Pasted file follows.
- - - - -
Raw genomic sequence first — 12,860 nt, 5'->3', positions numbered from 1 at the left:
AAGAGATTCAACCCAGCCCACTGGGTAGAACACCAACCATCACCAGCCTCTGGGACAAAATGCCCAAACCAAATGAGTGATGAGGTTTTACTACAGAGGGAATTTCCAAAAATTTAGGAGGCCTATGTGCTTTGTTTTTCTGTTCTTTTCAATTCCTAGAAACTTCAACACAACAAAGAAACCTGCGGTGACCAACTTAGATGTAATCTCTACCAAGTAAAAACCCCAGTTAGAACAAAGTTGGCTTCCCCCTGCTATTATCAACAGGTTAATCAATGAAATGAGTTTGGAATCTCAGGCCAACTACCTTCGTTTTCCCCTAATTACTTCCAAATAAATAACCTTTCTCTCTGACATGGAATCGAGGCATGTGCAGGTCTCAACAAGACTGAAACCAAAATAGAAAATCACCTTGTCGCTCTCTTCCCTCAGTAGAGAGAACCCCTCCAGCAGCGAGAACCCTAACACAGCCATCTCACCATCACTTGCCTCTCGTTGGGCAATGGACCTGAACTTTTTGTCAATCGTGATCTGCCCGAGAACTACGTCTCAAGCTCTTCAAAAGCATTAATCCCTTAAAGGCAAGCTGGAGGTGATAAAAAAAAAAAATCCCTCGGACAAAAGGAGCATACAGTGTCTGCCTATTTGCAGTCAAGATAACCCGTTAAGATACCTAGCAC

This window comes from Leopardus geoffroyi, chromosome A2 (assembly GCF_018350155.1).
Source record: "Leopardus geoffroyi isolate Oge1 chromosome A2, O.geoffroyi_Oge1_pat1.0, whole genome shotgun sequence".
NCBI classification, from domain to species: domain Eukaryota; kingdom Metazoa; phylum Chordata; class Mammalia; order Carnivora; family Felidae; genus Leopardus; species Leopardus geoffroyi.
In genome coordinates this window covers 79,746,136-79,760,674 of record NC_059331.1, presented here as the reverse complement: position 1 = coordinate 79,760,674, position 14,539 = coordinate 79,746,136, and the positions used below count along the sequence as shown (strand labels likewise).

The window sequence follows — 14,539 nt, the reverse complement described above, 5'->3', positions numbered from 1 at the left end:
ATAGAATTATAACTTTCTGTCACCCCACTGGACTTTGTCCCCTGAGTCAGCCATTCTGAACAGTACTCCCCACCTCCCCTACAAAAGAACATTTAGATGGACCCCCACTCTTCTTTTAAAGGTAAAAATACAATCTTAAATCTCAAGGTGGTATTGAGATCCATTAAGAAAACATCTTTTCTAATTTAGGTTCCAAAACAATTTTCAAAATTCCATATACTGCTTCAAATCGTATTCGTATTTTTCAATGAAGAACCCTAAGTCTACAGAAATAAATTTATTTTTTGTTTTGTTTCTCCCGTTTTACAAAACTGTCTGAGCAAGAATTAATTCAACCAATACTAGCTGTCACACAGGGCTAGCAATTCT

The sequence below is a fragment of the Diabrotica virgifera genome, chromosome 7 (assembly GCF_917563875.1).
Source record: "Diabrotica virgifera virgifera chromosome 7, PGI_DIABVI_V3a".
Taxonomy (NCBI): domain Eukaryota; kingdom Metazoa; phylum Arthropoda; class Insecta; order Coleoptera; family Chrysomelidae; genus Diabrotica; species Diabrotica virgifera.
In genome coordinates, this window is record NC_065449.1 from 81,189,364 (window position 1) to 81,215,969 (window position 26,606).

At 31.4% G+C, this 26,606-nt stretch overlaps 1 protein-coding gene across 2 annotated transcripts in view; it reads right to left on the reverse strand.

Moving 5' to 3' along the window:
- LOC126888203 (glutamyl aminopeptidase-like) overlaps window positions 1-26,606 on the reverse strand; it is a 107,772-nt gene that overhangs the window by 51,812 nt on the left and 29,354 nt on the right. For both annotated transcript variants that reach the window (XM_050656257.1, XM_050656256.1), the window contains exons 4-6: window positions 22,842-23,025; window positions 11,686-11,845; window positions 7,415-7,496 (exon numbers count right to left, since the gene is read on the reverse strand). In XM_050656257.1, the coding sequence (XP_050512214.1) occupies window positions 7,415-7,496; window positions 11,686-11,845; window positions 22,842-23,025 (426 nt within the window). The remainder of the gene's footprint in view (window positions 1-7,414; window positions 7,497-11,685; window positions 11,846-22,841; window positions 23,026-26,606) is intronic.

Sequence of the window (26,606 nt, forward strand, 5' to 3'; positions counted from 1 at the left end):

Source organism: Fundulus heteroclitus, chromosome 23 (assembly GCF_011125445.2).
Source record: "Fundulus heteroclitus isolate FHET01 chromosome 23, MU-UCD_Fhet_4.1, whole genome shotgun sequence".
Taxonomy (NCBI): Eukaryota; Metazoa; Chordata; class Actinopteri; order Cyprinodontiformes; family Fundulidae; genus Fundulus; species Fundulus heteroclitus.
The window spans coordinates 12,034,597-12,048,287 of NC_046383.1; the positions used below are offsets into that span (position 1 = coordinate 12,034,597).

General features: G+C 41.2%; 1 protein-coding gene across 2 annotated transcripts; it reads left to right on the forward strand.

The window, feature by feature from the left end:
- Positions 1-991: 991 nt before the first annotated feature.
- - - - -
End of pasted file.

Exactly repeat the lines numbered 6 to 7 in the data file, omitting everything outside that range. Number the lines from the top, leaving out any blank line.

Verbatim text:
In genome coordinates this window covers 79,746,136-79,760,674 of record NC_059331.1, presented here as the reverse complement: position 1 = coordinate 79,760,674, position 14,539 = coordinate 79,746,136, and the positions used below count along the sequence as shown (strand labels likewise).

The window sequence follows — 14,539 nt, the reverse complement described above, 5'->3', positions numbered from 1 at the left end: